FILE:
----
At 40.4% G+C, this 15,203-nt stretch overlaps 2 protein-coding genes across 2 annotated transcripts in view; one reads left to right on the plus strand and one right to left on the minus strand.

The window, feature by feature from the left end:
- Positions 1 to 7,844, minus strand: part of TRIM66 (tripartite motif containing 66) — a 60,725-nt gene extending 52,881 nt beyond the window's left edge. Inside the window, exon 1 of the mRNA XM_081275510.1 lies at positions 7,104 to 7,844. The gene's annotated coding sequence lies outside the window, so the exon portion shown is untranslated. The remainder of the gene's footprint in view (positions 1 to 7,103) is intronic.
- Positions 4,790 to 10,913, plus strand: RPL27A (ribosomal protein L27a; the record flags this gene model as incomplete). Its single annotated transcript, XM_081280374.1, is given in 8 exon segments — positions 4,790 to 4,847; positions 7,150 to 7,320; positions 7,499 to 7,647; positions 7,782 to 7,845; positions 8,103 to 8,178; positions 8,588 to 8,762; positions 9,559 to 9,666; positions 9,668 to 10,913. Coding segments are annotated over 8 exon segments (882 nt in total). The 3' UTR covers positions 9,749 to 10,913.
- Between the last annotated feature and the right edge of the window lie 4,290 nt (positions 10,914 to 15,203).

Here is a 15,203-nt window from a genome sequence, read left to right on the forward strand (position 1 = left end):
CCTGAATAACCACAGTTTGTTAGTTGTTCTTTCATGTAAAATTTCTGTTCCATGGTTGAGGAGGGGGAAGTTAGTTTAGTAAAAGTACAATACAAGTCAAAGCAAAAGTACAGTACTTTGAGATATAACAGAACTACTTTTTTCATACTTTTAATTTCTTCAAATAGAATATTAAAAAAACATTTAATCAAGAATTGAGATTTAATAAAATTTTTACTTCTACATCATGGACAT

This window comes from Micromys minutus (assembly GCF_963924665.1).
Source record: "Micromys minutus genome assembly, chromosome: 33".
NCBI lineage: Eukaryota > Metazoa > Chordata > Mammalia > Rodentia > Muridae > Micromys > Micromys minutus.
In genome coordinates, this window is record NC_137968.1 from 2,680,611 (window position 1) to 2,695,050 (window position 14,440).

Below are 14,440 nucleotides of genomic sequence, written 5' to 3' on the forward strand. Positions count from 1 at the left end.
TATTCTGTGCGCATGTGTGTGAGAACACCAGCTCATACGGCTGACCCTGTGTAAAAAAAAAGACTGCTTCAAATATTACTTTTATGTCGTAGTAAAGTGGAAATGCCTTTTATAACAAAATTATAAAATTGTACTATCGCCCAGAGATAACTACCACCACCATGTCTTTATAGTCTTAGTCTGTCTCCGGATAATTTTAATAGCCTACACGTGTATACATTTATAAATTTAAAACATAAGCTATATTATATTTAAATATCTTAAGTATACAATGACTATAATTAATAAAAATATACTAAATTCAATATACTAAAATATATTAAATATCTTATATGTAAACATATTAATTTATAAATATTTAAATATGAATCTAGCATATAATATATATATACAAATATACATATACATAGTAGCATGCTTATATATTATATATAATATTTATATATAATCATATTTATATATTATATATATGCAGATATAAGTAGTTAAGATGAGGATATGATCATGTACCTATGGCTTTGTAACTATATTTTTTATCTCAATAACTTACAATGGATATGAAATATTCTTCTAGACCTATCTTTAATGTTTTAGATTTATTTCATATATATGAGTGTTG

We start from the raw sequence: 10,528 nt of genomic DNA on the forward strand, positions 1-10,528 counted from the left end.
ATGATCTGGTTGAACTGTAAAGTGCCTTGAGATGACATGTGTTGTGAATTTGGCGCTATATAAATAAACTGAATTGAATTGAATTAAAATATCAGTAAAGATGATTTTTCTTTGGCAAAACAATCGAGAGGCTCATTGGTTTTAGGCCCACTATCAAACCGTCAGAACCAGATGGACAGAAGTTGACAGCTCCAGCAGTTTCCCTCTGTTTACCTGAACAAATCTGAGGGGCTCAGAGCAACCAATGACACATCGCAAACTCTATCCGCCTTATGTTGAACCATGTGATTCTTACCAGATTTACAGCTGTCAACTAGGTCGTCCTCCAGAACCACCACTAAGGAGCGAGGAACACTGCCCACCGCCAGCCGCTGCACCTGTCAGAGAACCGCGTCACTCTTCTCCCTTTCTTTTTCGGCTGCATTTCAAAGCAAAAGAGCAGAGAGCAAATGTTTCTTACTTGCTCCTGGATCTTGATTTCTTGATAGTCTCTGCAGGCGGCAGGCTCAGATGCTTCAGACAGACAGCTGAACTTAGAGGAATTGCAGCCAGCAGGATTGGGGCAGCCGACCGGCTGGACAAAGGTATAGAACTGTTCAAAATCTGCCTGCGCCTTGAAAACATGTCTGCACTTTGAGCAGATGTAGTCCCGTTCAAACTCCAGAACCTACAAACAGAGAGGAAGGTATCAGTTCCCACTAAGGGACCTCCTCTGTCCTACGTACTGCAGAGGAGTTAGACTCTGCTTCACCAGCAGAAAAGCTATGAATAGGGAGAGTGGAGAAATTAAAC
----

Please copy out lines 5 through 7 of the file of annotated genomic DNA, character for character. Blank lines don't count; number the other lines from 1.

- Between the last annotated feature and the right edge of the window lie 4,290 nt (positions 10,914 to 15,203).

Here is a 15,203-nt window from a genome sequence, read left to right on the forward strand (position 1 = left end):
CCTGAATAACCACAGTTTGTTAGTTGTTCTTTCATGTAAAATTTCTGTTCCATGGTTGAGGAGGGGGAAGTTAGTTTAGTAAAAGTACAATACAAGTCAAAGCAAAAGTACAGTACTTTGAGATATAACAGAACTACTTTTTTCATACTTTTAATTTCTTCAAATAGAATATTAAAAAAACATTTAATCAAGAATTGAGATTTAATAAAATTTTTACTTCTACATCATGGACAT